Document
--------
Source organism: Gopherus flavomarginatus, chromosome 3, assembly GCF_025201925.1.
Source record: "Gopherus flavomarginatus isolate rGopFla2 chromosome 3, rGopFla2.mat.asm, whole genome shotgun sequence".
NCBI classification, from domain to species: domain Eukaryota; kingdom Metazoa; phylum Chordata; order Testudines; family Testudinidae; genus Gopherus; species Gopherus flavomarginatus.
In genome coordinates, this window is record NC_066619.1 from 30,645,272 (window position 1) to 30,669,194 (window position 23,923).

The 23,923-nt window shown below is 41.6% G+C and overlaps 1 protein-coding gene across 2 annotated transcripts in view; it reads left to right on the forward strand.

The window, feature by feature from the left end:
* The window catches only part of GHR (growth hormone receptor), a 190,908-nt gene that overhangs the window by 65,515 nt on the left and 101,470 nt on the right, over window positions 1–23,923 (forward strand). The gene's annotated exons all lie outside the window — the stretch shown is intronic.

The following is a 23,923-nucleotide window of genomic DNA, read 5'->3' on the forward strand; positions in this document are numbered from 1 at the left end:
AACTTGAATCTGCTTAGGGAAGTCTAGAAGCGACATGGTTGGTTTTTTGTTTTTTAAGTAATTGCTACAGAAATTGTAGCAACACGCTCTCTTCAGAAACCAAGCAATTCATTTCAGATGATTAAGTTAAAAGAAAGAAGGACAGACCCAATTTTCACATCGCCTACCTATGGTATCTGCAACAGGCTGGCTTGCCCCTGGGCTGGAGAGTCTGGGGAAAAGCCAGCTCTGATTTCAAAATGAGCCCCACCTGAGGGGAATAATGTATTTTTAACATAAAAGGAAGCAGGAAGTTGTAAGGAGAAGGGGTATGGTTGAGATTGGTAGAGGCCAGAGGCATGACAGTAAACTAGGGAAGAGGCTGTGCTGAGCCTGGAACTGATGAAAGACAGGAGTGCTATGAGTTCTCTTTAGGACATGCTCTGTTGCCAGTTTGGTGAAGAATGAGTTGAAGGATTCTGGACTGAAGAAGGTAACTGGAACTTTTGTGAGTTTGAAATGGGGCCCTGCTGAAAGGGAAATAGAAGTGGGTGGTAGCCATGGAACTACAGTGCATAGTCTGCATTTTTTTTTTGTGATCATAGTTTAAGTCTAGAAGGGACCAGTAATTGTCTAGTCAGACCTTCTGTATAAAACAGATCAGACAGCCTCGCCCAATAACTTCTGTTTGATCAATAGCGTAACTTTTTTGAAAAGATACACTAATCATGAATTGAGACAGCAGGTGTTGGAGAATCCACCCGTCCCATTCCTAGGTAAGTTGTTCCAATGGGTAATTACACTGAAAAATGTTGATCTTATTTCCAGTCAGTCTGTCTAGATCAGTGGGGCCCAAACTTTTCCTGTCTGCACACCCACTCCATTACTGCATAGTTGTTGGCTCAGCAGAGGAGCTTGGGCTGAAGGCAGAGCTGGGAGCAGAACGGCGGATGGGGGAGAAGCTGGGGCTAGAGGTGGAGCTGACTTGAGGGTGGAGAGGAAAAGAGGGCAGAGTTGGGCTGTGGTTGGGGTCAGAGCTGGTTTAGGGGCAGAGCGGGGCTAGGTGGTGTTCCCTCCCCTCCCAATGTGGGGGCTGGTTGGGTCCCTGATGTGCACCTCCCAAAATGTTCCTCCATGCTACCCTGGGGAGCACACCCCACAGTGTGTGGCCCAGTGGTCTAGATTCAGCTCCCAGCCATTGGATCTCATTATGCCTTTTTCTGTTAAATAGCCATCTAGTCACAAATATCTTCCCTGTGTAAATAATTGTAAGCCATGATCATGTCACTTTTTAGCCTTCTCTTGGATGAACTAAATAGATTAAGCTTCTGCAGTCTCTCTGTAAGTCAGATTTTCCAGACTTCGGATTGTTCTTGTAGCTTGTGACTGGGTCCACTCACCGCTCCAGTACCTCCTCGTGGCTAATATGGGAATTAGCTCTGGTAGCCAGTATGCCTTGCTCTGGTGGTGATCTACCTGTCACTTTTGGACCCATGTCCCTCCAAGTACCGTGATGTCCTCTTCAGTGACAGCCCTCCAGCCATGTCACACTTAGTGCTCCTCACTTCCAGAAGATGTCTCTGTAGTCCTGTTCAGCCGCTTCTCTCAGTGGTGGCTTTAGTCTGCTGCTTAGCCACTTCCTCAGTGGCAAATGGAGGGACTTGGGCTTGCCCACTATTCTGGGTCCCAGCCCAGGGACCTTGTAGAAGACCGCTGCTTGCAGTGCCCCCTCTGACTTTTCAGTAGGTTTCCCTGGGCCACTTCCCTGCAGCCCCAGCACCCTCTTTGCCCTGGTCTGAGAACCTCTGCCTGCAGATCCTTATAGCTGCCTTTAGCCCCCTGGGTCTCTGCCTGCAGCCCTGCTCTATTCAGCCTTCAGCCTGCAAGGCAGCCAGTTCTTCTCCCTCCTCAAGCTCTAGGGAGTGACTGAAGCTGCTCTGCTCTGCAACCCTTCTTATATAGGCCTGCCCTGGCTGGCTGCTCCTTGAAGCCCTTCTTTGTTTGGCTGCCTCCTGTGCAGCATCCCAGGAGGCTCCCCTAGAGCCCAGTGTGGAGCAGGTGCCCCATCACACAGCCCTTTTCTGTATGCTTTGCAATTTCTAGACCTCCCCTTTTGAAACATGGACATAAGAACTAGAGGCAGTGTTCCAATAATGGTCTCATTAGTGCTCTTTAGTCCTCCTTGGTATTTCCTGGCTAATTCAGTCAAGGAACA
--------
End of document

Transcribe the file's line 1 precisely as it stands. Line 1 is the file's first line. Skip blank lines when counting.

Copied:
Source organism: Gopherus flavomarginatus, chromosome 3, assembly GCF_025201925.1.